# Classic DP: Super Egg

Today I am going to talk about a very classic algorithm problem. Suppose there are several floors in a high building and several eggs in your hands, lets calculate the minimum number of attempts and find out the floor where the eggs just won’t be broken. Many famous Chinese large enterprises, Google and Facebook often examine this question in a job interview, but they throw cups, broken bowls or something else instead of eggs, because they think throwing eggs is too wasteful.

Specific problems will be discussed later, but there are many solutions to this problem, Dynamic Programming has already had several ideas with different efficiency, moreover, there is an extremely efficient mathematical solution. Anyway, let's throw the tricky and weird skills away, because these skills can‘t be inferior to each other, it is not cost effective to learn.

Let's use the general idea of Dynamic Programming that we always emphasized to study this problem.

Question: There is a

`N`

-storey building indexed from 1 to `N`

in front of you, you get `K`

eggs (`K`

>= 1). It is determined that this building has floor F (`0 <= F <= N`

), you drop an egg down from this floor and the egg **just won’t be broken**(the floors above`F`

will break, and the floors below `F`

won't break). Now, in **the worst**case, how many times**at least**do you need to throw the eggs to**determine**what floor is this floor`F`

on?In other words, you need to find the highest floor

`F`

where you can't break the eggs, but what does it mean how many times "at least" to throw "in the worst"? We will understand by giving an example.For example,

**regardless of the number of eggs**, there are 7 floors, how do you find the floor where the eggs are just broken?The most primitive way is linear search: Let's throw it on the first floor and it isn't broken, then we throw it on the second floor, not broken, then we go to the third floor......

With this strategy, the

**worst**case would be that I try to the 7th floor without breaking the eggs (`F`

= 7), that is, I threw the eggs 7 times.Now you may understand what is called "the worst case",

**eggs breaking must happen when the search interval is exhausted (from 0 till N)**, if you break the eggs on the first floor, this is your luck, not the worst case.Now let’s figure out what it means how many times “at least” to throw? Regardless of the number of eggs, it is still 7 floors, we can optimize the strategy.

The best strategy is to use the Binary Search idea. first, we go to

`(1 + 7) / 2 = 4th`

floor and throw an egg:If it is broken, then it means

`F`

is less than 4, therefore I will go to `(1 + 3) / 2 = 2th`

floor to try again...If it isn’t broken, then it means

`F`

is greater than or equal to 4, therefore I will go to `(5 + 7) / 2 = 6th`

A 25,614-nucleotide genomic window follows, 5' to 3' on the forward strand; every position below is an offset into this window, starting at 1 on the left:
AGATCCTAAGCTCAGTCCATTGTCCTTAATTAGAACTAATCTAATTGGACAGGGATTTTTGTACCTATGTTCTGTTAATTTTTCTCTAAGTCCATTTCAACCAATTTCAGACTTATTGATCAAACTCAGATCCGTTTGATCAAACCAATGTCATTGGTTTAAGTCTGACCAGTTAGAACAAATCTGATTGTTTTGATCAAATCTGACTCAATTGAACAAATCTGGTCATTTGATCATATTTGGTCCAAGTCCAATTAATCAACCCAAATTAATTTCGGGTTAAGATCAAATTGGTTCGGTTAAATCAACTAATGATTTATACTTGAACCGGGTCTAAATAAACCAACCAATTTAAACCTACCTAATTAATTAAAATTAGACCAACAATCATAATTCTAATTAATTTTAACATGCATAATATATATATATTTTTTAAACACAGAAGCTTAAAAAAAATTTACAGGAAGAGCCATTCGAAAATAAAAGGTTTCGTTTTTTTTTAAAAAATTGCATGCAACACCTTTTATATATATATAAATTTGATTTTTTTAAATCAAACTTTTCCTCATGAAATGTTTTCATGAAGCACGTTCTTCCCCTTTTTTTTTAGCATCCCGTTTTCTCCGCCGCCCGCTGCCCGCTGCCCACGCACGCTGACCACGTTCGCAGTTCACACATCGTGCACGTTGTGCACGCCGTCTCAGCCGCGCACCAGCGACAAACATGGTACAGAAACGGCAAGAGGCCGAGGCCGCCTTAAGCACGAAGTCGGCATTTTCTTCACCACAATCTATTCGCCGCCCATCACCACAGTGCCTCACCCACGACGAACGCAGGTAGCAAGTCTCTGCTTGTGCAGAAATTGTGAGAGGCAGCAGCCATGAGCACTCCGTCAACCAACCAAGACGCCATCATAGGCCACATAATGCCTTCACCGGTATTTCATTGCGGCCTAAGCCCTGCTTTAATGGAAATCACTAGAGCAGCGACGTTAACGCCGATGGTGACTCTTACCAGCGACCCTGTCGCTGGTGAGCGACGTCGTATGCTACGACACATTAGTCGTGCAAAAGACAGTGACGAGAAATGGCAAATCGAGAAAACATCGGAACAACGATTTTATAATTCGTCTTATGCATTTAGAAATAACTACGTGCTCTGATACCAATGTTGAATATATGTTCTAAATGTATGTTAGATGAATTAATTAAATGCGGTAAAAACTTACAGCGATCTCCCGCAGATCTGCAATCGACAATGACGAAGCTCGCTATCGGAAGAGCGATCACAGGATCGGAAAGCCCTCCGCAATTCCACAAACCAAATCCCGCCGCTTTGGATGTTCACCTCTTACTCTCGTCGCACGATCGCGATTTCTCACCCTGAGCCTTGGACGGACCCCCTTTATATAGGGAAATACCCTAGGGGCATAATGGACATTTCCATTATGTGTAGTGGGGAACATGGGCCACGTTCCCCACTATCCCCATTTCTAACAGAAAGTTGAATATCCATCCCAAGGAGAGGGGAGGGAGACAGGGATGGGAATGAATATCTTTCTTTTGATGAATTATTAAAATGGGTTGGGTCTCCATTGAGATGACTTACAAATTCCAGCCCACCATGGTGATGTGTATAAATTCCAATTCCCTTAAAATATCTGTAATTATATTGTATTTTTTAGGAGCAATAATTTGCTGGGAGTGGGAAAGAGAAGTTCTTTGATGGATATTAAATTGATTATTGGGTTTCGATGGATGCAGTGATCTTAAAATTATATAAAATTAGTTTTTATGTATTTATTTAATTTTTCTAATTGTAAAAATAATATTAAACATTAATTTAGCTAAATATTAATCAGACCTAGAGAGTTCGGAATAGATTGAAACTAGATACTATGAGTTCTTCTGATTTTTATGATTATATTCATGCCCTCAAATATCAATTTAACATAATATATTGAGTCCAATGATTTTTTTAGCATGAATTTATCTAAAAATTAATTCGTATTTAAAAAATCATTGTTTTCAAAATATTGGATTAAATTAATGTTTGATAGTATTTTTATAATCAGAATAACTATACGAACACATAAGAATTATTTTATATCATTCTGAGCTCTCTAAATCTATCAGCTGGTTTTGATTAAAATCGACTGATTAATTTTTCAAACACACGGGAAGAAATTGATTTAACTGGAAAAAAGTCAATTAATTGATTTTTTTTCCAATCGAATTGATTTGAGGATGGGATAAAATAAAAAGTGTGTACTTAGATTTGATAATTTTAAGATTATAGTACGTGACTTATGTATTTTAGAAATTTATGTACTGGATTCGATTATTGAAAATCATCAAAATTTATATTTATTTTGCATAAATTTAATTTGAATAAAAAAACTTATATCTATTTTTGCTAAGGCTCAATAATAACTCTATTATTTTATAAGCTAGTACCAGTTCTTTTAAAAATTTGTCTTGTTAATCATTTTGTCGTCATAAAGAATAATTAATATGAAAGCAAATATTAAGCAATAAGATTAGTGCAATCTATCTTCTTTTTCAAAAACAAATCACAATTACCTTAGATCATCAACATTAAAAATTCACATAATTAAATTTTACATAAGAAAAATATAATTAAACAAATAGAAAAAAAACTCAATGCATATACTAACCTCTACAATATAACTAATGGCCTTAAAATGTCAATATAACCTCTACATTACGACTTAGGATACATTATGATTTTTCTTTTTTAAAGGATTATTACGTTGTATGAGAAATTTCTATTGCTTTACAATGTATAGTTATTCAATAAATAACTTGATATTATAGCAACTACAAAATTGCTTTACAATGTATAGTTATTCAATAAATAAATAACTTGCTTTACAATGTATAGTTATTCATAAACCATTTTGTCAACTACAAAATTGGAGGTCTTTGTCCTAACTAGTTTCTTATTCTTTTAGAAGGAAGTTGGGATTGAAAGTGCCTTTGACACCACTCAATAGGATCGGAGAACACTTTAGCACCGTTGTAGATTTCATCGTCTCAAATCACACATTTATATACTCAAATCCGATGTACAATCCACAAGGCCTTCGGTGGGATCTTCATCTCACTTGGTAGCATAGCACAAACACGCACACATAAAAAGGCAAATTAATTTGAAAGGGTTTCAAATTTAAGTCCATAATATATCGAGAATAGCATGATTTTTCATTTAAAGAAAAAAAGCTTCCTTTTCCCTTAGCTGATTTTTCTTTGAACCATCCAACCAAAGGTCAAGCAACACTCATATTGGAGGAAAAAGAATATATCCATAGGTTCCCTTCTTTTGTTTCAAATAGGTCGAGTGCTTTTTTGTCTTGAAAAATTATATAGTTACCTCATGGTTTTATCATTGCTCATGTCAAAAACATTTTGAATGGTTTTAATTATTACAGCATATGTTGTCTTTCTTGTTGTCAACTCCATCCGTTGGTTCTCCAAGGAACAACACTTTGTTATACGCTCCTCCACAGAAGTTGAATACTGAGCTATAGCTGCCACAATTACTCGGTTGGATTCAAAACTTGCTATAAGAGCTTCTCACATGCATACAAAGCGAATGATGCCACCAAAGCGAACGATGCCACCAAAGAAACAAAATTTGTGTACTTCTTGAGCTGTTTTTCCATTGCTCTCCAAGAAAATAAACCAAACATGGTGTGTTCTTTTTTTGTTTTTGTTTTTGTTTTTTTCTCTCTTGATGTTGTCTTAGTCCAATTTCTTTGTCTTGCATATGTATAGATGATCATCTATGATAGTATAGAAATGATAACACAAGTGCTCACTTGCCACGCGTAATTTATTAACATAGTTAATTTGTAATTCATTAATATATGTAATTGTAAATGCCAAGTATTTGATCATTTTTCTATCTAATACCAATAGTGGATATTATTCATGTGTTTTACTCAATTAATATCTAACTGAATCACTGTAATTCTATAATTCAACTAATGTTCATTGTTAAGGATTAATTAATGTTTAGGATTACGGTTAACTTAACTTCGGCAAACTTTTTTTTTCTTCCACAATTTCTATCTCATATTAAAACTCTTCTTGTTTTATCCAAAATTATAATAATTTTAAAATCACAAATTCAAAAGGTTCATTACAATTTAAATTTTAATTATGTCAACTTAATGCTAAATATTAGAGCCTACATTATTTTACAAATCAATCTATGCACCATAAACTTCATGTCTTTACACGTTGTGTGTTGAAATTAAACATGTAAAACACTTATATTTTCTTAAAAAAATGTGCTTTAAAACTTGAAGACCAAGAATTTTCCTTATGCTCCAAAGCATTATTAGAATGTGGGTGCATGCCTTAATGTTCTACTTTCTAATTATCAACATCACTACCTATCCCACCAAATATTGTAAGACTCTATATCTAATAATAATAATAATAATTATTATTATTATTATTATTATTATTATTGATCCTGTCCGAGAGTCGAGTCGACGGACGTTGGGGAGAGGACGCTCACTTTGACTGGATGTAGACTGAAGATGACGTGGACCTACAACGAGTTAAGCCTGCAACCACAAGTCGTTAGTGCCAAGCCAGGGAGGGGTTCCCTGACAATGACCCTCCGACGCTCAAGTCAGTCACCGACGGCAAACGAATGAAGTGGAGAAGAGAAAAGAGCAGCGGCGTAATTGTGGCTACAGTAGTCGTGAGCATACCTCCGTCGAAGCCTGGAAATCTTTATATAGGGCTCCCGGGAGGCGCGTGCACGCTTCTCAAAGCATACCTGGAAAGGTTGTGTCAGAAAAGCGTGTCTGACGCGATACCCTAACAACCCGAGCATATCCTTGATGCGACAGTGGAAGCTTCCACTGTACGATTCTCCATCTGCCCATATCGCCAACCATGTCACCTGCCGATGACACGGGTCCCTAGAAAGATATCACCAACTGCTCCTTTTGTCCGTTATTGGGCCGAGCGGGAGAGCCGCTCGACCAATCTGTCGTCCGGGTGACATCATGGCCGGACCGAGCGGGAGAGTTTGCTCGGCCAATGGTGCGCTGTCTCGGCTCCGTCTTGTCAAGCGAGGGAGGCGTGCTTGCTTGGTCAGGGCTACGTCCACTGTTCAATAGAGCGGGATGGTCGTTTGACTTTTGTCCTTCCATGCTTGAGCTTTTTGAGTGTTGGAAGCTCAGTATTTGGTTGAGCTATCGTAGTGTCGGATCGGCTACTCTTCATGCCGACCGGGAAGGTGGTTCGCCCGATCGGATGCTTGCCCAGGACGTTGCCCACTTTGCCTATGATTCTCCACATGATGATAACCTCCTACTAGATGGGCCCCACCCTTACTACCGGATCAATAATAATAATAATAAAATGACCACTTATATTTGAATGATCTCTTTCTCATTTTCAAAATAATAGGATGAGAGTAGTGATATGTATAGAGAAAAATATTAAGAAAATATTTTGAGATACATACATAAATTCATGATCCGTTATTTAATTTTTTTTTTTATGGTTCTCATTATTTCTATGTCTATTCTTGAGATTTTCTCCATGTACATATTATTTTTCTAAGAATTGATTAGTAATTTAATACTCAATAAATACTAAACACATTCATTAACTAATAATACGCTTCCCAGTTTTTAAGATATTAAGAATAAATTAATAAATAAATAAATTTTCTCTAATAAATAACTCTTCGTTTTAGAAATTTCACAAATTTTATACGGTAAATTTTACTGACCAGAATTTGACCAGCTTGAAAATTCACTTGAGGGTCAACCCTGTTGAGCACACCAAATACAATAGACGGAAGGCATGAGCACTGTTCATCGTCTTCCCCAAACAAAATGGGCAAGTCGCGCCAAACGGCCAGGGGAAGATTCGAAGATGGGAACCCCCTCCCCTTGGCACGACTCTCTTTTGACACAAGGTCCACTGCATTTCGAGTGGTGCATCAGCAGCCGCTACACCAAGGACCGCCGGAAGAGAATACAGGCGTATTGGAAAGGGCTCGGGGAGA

floor to try again...In this strategy, the

**worst**case is that you try to the 7th floor without breaking the eggs (`F = 7`

), or the eggs were broken all the way to the 1st floor (`F = 0`

). However, no matter what the worst case is, you only need to try `log2(7)`

rounding up equal to 3 times, which is less than 7 times you just tried. This is the so called how many times **at least**to throw.PS: This is a bit like Big O notation which is for calculating the complexity of algorithm.

In fact, if the number of eggs is not limited, the binary search method can obviously get the least number of attempts, but the problem is that

**now the number of eggs is limited by**`K`

**, and you can't use the binary search directly.**For example, you just get 1 egg, 7 floors, are you sure to use binary search? You just go to the 4th floor and throw it, if the eggs are not broken, it is okay, but if they are broken, you will not have the eggs to continue the test, then you can’t be sure the floor

`F`

on which the eggs won't be broken. In this case, only linear search can be used, and the algorithm should return a result of 7.Some readers may have this idea: binary search is undoubtedly the fastest way to eliminate floors, then use binary search first, and then use linear search when there is only 1 egg left, is the result the least number of eggs thrown?

Unfortunately, it’s not, for example, make the floor higher, there are 100 floors and 2 eggs, if you throw it on the 50th floor and it is broken, you can only search from 1st to 49th floor linearly, in the worst case, you have to throw 50 times.

If you don't use 「binary search」, but 「quinary search」 and 「decimal search」, it will greatly reduce the number of the worst case attempts. Let's say the first egg is thrown every ten floors, where the egg is broken, then where you search linearly for the second egg, it won't be more than 20 times in total.

Actually, the optimal solution is 14 times. There are many optimal strategies, and there is no regularity at all.

I talk so much nonsense in order to make sure everyone understands the meaning of the topic, and realize that this topic is really complicated, it is even not easy to calculate by hand, so how to solve it with an algorithm?

For the dynamic programming problem, we can directly set the framework we have emphasized many times before: what is the 「state」 of this problem, what are 「choices」, and then use exhaustive method.

**The 「status」 is obviously the number of eggs**

`K`

**currently possessed and the number of floors**

`N`

**to be tested.**As the test progresses, the number of eggs may decrease, and the search range of floors will decrease. This is the change of state.

**The 「choice」 is actually choosing which floor to throw eggs on.**Looking back at the linear search and binary search idea, the binary search selects to throw the eggs in the middle of the floor interval each time, and the linear search chooses to test floor by floor, different choices will cause a state transition.

Now the 「state」 and 「choice」 are clear,

**the basic idea of dynamic programming is formed**: it must be a two dimensional`DP`

array or a `DP`

function with two state parameters to represent the state transition; and a for loop to traverse all the choices , choose the best option to update the status:# Current state is K eggs and N floors

# Returns the optimal result in this state

def dp(K, N):

int res

for 1 <= i <= N:

res = min(res, Throw eggs on the i-th floor this time)

return res

This pseudo code has not shown recursion and state transition yet, but the general algorithm framework has been completed.

After we choose to throw a egg on the

`i`